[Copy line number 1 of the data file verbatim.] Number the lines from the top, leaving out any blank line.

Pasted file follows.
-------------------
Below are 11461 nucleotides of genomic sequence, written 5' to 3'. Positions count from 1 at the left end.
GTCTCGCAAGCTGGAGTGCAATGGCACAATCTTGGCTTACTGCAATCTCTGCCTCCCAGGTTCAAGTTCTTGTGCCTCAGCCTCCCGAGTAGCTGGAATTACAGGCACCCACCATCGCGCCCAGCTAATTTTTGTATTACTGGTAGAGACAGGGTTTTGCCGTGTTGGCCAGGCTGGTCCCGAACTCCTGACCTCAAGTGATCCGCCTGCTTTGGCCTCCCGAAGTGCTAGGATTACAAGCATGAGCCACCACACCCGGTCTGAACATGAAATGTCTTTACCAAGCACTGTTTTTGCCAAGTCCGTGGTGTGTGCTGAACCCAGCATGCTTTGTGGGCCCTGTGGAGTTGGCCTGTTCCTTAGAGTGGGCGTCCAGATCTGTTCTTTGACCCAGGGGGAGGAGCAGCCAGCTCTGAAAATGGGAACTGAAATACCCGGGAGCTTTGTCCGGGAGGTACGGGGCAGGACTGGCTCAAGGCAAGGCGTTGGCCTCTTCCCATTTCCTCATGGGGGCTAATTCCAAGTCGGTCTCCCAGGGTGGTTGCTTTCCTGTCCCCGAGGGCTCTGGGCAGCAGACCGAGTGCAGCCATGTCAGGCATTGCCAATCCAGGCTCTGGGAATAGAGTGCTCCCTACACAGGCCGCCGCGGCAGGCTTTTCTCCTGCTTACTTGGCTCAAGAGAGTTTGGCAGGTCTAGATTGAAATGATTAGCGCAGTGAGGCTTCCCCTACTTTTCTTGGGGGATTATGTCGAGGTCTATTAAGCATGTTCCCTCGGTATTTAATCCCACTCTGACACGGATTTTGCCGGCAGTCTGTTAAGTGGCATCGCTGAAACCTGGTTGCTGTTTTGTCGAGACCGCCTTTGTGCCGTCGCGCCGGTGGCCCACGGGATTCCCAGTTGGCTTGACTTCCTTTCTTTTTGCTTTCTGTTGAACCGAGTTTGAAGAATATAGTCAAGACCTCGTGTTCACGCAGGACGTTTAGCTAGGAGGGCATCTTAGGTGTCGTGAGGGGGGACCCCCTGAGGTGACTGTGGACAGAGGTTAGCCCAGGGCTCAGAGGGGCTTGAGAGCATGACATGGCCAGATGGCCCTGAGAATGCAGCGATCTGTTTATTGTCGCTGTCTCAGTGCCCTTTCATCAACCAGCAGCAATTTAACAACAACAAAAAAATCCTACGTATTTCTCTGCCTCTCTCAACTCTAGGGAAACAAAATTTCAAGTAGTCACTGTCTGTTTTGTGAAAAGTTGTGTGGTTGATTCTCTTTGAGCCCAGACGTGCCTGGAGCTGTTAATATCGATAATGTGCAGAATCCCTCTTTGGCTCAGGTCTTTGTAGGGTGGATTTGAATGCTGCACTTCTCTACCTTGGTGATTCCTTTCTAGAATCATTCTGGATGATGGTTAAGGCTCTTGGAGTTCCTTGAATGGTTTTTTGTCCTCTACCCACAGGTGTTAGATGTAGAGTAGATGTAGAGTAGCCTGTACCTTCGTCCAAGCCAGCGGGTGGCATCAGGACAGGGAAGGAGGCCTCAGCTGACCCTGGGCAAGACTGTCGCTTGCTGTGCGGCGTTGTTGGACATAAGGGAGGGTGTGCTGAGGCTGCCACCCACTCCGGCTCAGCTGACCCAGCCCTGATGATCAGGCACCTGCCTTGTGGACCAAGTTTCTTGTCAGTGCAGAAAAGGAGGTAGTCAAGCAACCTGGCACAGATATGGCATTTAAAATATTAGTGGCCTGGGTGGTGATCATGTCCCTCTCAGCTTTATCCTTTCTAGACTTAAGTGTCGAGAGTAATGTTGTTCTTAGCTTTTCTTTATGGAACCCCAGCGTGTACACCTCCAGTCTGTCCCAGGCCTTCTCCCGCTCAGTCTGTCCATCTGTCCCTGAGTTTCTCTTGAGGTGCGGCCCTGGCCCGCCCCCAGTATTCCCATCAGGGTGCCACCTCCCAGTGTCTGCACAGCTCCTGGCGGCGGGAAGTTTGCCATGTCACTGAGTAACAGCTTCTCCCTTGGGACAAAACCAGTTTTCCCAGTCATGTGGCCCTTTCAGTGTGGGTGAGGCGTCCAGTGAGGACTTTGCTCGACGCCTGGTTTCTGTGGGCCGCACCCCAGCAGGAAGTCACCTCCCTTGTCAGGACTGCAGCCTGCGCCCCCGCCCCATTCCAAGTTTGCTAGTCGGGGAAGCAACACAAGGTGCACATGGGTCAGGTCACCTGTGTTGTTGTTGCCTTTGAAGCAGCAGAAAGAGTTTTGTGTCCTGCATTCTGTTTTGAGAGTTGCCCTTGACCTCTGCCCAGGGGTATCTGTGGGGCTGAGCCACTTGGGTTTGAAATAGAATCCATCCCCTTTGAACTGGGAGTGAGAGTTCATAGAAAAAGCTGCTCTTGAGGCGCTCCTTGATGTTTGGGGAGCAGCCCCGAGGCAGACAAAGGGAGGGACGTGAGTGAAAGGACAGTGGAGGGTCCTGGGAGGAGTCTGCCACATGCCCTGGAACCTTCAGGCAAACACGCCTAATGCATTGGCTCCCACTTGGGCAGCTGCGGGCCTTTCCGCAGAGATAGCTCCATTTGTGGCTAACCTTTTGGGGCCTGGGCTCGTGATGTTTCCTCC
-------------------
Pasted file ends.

Below are 11461 nucleotides of genomic sequence, written 5' to 3'. Positions count from 1 at the left end.